The analysis of managers’ and PwDs’ responses provided the opportunity to understand how their relationship works. There were convergences in the statements regarding HR practices when it came to recruitment, selection, socialization, and training. However, regarding development, the influence of the cultural and social network in which we live was noticed, and it was found that people with disabilities believe in the discourse that says that their employment in the hotels is a result of belief in their potential as professionals, and that they will receive the same opportunities as other employees.

The three managers’ statements indicated that it is not the capacity to contribute of these professionals that matters, demonstrating that they do not seek the social inclusion of this professionals which, even facing limitations, may be as productive as any other person (Cristina & Resende, 2006).


The statements made by managers allow for the verification that the two kinds of insertion exist. One kind inserts PwDs in companies because of the Law's requirements (IH, HNC). It was noticed an indifference regarding the disabled professional's capacity of contributing. The other kind also inserts people to comply with the Law (HIC), but displays more inclusive actions, even though it still does not meet all the adaptations to be truly inclusive.

By analyzing the data, it was noticed that the only hotel that adopts the HR practices studied as a hole in this research (recruitment, selection, socialization, training, and development) was the HIC, and even then, with certain restrictions. This occurs possibly because of international chains from developed countries that have a culture of greater respect for people with disabilities, while that by settling in different countries of origin are required, more accurately to comply with the laws so as not to jeopardize its permanence and expansion in the country of interest. Furthermore, the preservation of the positive image of these companies is an important asset for the sale and maintenance of its brands which includes being socially responsible.

In relation to independent hotels, family-owned and national chain, you may need a breakthrough in business education and a greater exercise of citizenship, since according to research meet the minimum required by law seems to be the way when it comes to policies and practices applied to the case of people with disabilities.

It was also demonstrated that, to different degrees, the selection of PwDs’ occurs as a discriminatory act, be it by the lack of attention given to the issue (IH, HNC) or by the preference for lighter disabilities (HIC).

The placing of disabled people in exclusivist sectors (IH, HNC, HIC) and the impossibility of ascending in their careers (IH, HNC), justified because of the disabilities, shows that there is a primary focus on the disability and its limitation, and not in the people and their potential to contribute to the company. This also justifies the inexistence of specific training and development programs for PwDs.

Finally, it is important to highlight that due to discriminatory statements, it is not surprising that modifications in job descriptions to make them suitable for disabled workers were not found; on the contrary, the PwDs were the ones who had to adapt to their jobs.

Besides, the discourses demonstrated that employees believe that their managers value them as employees in these companies, a belief that is not shared by the managers (IH, HNC). With respect to HIC, it is possible to infer that the manager's discourse that PwDs are keen to participate in all of the hotel's events does not corroborate with reality. It is evident that, in spite of the discourse in favor of social inclusion, this discourse is situational, and there is a great difference between what something looks like, and what it really is.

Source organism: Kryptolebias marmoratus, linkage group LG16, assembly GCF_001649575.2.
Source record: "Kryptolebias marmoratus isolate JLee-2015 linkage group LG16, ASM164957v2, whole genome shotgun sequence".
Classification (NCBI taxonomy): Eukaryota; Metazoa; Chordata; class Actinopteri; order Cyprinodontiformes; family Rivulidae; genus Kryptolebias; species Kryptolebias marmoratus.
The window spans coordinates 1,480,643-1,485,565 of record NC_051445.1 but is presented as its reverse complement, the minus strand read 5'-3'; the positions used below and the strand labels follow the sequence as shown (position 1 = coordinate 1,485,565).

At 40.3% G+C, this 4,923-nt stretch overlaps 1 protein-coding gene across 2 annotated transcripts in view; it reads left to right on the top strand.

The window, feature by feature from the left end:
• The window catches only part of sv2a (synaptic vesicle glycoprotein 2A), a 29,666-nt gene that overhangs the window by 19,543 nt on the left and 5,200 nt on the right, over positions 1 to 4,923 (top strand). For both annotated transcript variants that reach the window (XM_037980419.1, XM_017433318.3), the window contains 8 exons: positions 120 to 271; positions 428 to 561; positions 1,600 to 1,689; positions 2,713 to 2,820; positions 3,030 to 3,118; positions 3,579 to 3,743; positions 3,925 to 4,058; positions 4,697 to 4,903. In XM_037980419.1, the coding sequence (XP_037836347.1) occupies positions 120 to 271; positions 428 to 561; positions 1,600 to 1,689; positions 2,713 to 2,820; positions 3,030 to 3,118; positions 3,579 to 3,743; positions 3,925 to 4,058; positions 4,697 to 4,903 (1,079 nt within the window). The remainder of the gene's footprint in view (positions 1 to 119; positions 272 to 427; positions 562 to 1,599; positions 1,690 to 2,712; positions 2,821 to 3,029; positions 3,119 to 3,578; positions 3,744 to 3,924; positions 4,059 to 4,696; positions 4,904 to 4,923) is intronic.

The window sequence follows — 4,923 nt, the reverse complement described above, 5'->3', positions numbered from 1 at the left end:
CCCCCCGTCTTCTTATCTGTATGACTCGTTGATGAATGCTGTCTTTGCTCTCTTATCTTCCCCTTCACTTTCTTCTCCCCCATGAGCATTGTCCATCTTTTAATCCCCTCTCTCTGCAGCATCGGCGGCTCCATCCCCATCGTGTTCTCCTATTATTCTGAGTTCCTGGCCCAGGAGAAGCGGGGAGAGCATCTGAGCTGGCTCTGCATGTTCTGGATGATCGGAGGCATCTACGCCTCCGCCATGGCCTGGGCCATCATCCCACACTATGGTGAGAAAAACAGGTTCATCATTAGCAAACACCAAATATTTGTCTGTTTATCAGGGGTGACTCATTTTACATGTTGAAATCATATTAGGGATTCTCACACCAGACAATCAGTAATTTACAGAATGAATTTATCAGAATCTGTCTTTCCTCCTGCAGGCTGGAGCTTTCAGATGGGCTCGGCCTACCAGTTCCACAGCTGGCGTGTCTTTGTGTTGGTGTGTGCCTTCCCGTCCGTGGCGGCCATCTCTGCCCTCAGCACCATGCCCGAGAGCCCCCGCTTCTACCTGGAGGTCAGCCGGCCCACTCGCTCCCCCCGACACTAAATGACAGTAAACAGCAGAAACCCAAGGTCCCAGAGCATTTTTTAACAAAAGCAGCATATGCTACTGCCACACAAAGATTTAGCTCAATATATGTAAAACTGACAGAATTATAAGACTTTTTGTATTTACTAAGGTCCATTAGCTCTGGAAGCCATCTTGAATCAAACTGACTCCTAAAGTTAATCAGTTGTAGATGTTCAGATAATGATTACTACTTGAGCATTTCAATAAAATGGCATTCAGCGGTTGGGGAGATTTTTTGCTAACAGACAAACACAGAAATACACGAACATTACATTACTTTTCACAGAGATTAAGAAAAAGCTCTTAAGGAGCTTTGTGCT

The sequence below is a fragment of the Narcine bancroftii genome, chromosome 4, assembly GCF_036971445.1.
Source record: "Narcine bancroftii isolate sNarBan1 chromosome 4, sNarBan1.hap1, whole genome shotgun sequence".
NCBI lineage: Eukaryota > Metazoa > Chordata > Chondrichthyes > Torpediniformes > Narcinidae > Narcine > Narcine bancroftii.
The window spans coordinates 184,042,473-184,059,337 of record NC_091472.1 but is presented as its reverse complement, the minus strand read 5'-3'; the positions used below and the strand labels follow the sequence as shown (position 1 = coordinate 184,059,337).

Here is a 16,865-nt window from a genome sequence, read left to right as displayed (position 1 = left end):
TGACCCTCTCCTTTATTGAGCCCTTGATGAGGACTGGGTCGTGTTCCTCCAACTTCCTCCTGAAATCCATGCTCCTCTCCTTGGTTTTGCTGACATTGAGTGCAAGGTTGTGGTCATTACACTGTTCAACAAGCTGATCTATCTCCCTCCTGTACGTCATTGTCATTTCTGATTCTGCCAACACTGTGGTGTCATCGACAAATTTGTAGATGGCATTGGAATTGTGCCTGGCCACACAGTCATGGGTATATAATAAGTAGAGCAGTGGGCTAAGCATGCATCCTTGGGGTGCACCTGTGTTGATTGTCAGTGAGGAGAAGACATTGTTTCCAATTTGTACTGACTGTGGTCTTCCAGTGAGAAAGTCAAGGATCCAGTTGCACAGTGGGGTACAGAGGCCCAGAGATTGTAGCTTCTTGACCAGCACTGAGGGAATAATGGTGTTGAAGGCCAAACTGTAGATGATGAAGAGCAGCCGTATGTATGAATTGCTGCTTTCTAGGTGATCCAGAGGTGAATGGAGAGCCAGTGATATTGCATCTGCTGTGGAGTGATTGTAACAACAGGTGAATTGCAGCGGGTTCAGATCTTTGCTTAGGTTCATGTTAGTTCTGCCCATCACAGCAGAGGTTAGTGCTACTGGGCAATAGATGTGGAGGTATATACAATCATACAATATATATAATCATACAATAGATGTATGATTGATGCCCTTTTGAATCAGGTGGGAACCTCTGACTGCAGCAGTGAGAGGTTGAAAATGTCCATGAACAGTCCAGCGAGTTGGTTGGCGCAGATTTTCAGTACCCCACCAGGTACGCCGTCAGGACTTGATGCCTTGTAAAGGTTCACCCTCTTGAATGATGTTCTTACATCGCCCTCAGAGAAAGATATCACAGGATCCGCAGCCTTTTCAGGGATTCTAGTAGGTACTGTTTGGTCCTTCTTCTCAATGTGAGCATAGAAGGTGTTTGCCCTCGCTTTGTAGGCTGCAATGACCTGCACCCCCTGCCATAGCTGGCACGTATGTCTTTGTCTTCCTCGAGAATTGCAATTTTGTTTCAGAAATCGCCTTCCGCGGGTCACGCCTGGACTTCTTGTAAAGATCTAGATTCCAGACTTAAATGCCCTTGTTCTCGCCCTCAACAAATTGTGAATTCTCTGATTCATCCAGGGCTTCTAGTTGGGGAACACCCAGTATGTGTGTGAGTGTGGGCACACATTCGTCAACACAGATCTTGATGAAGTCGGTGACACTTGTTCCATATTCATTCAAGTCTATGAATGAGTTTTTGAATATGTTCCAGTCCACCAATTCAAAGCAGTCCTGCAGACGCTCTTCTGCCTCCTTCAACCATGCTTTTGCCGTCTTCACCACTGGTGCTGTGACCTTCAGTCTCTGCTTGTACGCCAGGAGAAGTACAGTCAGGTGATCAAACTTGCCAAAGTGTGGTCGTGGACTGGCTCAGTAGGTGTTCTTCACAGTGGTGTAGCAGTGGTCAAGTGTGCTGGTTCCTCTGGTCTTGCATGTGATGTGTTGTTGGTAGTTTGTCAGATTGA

The unpreparedness of managers in the IH and HNC hotels in dealing with disabled employees was verified, since they hold discourses filled with prejudice and stigma. This situation reached the level of total disrespect and lack of professional ethics when the manager of HNC calls these professionals a “kind”.

From the search results, we present some propositions:

  • 1.

    The hotel companies operating in Brazil must move forward in the aspects related to the definition of policies and practices of Human Resources for people with disabilities;

  • 2.

    The international hotel chains have and apply HR policies and practices for people with disabilities in a manner more consistent when compared to the national chain hotel companies and independent hotels;

  • 3.

    There is still some misunderstanding and preconceived notion regarding the work capacity of people with different levels of disability;

  • 4.

    As the hospitality fantasy and glamor are important principles for managers and customers do not seem to be a clear space in this context for people with disabilities, despite the imposition of the law.

Therefore, this research adds to the understanding that even though there is an enormous legal apparatus (both national and international) which aims to promote the rights of people living with disabilities, there are still cultural forces that prevent them from being fully integrated in the labor market; there is, thus, the need for broader changes within social contexts. The identification of taboos leads to the inference that the complete inclusion of employees with disabilities in the three hotels was compromised.

This study did not aim to exhaust the subject and being a qualitative research brought insights that can serve as a basis for future studies, such as: (1) conduct a quantitative study to verify the applicability of HR policies and practices for people with disabilities; and (2) make a comparative study on HR policies and practices applied to different areas of service.

Conflicts of interest

The authors declare no conflicts of interest.

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Peer Review under the responsibility of Departamento de Administração, Faculdade de Economia, Administração e Contabilidade da Universidade de São Paulo – FEA/USP.

Corresponding author. (Maria Auxiliadora Diniz de Sá
Copyright © 2016. Departamento de Administração, Faculdade de Economia, Administração e Contabilidade da Universidade de São Paulo ¿ FEA/USP
Revista de Gestão 2017;24:13-23 - Vol. 24 Núm.1 DOI: 10.1016/j.rege.2016.08.002